CHURCH & MINISTRY
Compassion International in the Dominican Republic
Context and Overview
By Kersley Fitzgerald
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Continued from Page One
We'll be looking at that assistance in detail over the next few weeks as GotQuestions staffers (and spouses) give their reports, but here's a quick summary. (Also see Compassion's summary here.)
Compassion is best-known for its program that matches sponsors with a specific child. Unlike other (good, helpful, legitimate) programs, a sponsor's donation goes directly to the care of one child. Projects vary, but usually provide help with school, exposure to the Gospel and the story of Jesus, and at least one good meal. While the money is important, the relationship is more so. Poverty is a condition of the mind more than the wallet, and these kids need to hear someone say they can accomplish great things and that God loves them. No need to wait for the article — you can sponsor a child today.
Child Survival Program
The first Project we visited included a special service dedicated to helping mothers and children from pregnancy through the toddler years. The mothers in the program received prenatal training, medical care, and nutrition, help through delivery, and more assistance as they learned how to care for their babies. When living in a shack with two other children and little-to-no income, it can be difficult to consider the needs of an infant. Each mother is given a mentor who visits twice a week to make sure the baby is healthy, the mom is doing good emotionally, and the other kids are receiving what they need. Want to help? Support for a mother is only $20/month. You can find out more here.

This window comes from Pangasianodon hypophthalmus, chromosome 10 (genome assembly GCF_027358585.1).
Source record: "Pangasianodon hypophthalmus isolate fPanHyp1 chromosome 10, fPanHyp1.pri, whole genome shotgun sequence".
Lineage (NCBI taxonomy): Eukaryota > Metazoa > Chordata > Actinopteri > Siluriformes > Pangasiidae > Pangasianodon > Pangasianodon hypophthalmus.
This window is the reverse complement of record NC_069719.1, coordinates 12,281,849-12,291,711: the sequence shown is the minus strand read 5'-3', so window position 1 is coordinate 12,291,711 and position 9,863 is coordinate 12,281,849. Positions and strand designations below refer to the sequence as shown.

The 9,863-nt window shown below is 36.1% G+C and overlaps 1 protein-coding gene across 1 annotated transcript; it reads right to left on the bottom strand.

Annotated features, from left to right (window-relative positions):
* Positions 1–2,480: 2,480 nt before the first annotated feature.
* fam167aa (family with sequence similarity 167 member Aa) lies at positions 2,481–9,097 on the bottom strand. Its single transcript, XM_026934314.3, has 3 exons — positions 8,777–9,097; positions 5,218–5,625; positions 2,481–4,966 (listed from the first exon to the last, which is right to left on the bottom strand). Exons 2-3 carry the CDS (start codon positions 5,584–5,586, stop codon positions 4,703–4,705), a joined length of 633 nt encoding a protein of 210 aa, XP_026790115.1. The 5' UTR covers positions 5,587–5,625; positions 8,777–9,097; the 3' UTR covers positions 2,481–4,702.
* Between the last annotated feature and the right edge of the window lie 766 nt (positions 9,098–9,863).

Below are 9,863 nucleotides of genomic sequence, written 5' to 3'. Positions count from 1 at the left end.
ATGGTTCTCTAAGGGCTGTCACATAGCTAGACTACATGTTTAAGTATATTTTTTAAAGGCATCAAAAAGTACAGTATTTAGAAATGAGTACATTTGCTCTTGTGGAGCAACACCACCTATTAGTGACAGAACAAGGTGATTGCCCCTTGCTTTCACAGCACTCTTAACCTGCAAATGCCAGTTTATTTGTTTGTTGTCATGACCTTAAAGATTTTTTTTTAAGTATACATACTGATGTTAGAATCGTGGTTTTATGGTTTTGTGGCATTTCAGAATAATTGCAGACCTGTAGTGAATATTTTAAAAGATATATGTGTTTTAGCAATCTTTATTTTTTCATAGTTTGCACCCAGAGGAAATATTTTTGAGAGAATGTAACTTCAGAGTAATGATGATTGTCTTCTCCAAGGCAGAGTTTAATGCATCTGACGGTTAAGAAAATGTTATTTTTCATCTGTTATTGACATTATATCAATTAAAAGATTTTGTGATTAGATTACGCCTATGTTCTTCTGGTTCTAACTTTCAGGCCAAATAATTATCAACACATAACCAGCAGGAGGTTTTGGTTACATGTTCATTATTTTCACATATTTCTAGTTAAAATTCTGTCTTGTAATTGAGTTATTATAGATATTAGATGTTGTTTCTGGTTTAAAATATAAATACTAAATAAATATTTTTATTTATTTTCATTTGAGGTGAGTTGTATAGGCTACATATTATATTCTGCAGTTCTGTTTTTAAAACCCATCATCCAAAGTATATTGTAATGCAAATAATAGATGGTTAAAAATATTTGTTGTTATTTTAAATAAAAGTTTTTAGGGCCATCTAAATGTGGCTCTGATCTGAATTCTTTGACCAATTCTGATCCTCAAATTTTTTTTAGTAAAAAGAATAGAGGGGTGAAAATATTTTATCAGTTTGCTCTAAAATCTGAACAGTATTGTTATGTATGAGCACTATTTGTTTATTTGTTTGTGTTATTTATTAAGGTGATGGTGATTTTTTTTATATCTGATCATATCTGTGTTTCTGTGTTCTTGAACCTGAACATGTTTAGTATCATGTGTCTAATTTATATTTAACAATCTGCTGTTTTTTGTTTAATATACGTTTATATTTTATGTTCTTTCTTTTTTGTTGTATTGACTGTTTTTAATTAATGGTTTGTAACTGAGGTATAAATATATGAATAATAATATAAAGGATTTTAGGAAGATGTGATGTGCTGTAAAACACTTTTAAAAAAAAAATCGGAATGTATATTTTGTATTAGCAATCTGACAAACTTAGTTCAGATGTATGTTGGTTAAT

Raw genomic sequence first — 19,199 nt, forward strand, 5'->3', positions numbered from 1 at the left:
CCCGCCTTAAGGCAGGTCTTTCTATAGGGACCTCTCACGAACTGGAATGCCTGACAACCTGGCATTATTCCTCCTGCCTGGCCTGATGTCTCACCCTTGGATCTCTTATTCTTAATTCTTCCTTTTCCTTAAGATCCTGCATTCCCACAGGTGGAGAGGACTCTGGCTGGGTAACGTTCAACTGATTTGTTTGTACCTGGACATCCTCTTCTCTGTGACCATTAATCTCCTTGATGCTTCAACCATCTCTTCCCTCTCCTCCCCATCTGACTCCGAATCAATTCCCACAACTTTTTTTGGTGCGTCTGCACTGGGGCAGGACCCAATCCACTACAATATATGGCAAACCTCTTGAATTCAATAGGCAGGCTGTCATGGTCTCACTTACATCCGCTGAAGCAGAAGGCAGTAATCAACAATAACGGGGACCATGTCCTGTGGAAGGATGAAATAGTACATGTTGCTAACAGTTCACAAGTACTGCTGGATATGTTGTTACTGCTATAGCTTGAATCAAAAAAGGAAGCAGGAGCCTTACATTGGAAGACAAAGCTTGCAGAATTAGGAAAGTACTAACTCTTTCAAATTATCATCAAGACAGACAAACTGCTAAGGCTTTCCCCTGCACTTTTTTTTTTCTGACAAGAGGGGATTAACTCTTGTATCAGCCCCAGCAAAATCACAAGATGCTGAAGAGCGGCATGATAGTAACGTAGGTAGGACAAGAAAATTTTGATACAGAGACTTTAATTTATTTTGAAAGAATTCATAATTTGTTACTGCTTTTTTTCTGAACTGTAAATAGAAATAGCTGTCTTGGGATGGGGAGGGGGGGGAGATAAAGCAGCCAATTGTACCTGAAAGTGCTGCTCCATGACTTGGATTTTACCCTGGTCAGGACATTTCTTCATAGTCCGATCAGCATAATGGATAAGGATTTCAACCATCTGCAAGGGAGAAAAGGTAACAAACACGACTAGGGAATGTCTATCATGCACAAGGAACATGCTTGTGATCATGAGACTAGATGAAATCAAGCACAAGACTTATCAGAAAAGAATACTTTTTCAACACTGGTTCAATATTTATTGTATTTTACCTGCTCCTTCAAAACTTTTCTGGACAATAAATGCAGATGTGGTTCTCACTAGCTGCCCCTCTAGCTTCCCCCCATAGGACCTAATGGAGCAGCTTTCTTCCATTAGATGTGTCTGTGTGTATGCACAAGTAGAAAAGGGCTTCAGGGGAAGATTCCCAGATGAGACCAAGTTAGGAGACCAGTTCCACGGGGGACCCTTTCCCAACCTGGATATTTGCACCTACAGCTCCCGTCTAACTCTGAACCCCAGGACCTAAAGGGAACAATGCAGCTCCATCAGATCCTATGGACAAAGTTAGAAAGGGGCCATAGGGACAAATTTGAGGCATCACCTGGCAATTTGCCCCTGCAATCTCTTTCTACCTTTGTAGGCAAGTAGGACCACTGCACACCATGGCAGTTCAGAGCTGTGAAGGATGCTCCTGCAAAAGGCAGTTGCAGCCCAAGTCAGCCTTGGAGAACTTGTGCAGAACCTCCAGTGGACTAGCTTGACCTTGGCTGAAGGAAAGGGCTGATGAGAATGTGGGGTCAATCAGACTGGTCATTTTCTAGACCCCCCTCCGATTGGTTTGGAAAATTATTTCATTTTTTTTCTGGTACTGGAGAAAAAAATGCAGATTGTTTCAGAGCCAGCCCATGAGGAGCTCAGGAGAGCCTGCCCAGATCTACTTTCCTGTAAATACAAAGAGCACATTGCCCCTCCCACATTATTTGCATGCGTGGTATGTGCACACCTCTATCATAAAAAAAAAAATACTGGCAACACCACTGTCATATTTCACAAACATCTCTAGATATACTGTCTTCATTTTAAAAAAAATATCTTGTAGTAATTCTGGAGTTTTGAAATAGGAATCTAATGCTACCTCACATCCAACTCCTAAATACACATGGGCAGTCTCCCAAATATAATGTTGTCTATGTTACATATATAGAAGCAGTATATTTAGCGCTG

Leadership Development Program
A Compassion child usually graduates out of the program when he or she graduates from high school. But there are a select few that need only opportunity to do even greater things. That's where the Leadership Development Program (LDP) takes over. This young woman decided at age four she would be a doctor. She's now 20 with two years left in medical school. After serving as a doctor for the Dominican Republic for a year, she plans on going to the US or France to train as a cardiac surgeon, then return to the DR to serve her people. It's hard to think — without the LDP, she'd be a frustrated, driven shop clerk, living with her mother and grandmother. But $300/month and she'll be a cardiac surgeon, dedicated to operating on babies with birth defects and grandmothers whose families need them.
The last Project we visited was also the most ambitious. In addition to their devotion to their community via their child development center, the church also wanted to branch out and meet larger needs. Thanks to corporate donations through Compassion, they were able to open a water treatment plant, a bakery, and a vocation school which teaches kids in the program and adults from the community how to cook. In addition, they teach kids computer assembly and repair. From a donor point of view, this is a unique opportunity. Funds are pooled to meet community needs, not the sponsorship of individual kids. It makes it particularly good for groups (such as the Canadian chiropractic office that helped with this Project) and those who are unable to regularly correspond with a sponsored child. And you can't beat the results — fresh bread, affordable pure water, and this summer they'll graduate 300 cooking students!
The idea behind Compassion International is pretty simple: local churches who preach the gospel are given support to care for their kids and their communities. We saw deaf kids taught sign language, hundreds of kids fed, families provided with rice, boys proudly showing off their computers, and pastors sharing their future dreams. Stay tuned for more on how Compassion International is "releasing children from poverty in Jesus' name" in the Dominican Republic.
For more in-country news, check out the DR Compassion blog.
Photo Two: Kevin (GotQuestions senior editor) and his wife Angela meet their newly-sponsored child; church staff member
Photo Three: Lydia with her youngest child, standing in front of her home; Kersley Fitzgerald
Photo Four: Member of the LDP talks about her passion to become a doctor; MeLissa LeFleur
Photo Five: Bread from the bakery and water treatment filters; Kersley Fitzgerald
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